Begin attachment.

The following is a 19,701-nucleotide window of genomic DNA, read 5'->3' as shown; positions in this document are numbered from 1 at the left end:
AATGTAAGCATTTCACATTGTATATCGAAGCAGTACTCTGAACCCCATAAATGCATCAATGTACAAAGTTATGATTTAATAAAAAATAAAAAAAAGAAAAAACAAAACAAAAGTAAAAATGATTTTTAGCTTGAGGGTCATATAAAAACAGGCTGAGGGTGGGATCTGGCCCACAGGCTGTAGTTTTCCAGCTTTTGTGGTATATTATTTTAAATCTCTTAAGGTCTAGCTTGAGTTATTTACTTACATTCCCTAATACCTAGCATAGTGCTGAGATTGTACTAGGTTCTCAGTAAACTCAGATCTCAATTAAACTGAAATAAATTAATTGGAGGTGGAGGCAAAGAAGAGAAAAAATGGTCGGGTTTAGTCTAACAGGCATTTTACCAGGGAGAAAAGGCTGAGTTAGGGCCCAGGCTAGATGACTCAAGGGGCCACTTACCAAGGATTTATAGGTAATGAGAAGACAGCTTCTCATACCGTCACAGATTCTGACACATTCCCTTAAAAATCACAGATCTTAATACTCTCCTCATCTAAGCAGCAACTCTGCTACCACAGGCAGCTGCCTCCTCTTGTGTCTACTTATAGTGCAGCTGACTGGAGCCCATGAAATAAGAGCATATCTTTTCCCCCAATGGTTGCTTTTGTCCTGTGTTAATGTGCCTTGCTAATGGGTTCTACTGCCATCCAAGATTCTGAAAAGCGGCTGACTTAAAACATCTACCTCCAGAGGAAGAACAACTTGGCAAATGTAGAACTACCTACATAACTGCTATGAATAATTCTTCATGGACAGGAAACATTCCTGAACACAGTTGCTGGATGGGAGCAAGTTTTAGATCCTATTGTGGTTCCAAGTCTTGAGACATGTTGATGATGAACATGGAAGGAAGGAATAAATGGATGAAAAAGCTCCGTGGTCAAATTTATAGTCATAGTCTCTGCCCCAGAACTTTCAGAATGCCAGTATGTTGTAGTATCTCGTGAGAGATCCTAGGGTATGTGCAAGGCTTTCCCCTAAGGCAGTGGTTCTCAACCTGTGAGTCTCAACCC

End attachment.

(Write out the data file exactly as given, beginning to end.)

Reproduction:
The following is a 19,701-nucleotide window of genomic DNA, read 5'->3' as shown; positions in this document are numbered from 1 at the left end:
AATGTAAGCATTTCACATTGTATATCGAAGCAGTACTCTGAACCCCATAAATGCATCAATGTACAAAGTTATGATTTAATAAAAAATAAAAAAAAGAAAAAACAAAACAAAAGTAAAAATGATTTTTAGCTTGAGGGTCATATAAAAACAGGCTGAGGGTGGGATCTGGCCCACAGGCTGTAGTTTTCCAGCTTTTGTGGTATATTATTTTAAATCTCTTAAGGTCTAGCTTGAGTTATTTACTTACATTCCCTAATACCTAGCATAGTGCTGAGATTGTACTAGGTTCTCAGTAAACTCAGATCTCAATTAAACTGAAATAAATTAATTGGAGGTGGAGGCAAAGAAGAGAAAAAATGGTCGGGTTTAGTCTAACAGGCATTTTACCAGGGAGAAAAGGCTGAGTTAGGGCCCAGGCTAGATGACTCAAGGGGCCACTTACCAAGGATTTATAGGTAATGAGAAGACAGCTTCTCATACCGTCACAGATTCTGACACATTCCCTTAAAAATCACAGATCTTAATACTCTCCTCATCTAAGCAGCAACTCTGCTACCACAGGCAGCTGCCTCCTCTTGTGTCTACTTATAGTGCAGCTGACTGGAGCCCATGAAATAAGAGCATATCTTTTCCCCCAATGGTTGCTTTTGTCCTGTGTTAATGTGCCTTGCTAATGGGTTCTACTGCCATCCAAGATTCTGAAAAGCGGCTGACTTAAAACATCTACCTCCAGAGGAAGAACAACTTGGCAAATGTAGAACTACCTACATAACTGCTATGAATAATTCTTCATGGACAGGAAACATTCCTGAACACAGTTGCTGGATGGGAGCAAGTTTTAGATCCTATTGTGGTTCCAAGTCTTGAGACATGTTGATGATGAACATGGAAGGAAGGAATAAATGGATGAAAAAGCTCCGTGGTCAAATTTATAGTCATAGTCTCTGCCCCAGAACTTTCAGAATGCCAGTATGTTGTAGTATCTCGTGAGAGATCCTAGGGTATGTGCAAGGCTTTCCCCTAAGGCAGTGGTTCTCAACCTGTGAGTCTCAACCC